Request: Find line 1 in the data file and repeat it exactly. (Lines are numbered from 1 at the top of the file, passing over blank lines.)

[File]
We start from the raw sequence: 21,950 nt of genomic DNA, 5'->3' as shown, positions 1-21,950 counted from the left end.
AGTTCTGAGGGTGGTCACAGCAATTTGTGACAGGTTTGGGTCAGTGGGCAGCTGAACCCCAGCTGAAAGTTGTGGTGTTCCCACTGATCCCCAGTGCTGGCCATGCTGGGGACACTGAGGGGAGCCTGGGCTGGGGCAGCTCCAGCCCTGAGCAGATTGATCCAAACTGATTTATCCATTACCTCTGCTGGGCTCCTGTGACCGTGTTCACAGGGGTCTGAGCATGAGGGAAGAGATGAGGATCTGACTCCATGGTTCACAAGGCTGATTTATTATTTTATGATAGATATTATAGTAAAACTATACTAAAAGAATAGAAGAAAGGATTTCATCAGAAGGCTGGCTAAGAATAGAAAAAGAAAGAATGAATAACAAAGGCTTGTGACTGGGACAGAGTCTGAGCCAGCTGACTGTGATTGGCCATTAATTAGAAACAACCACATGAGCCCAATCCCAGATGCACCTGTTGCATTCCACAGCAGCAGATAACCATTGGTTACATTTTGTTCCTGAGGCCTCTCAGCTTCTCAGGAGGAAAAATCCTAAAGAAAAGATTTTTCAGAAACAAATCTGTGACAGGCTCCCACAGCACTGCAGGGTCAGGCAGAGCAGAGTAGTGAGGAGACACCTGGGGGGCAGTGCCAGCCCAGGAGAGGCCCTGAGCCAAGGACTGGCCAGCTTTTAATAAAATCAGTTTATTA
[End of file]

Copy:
We start from the raw sequence: 21,950 nt of genomic DNA, 5'->3' as shown, positions 1-21,950 counted from the left end.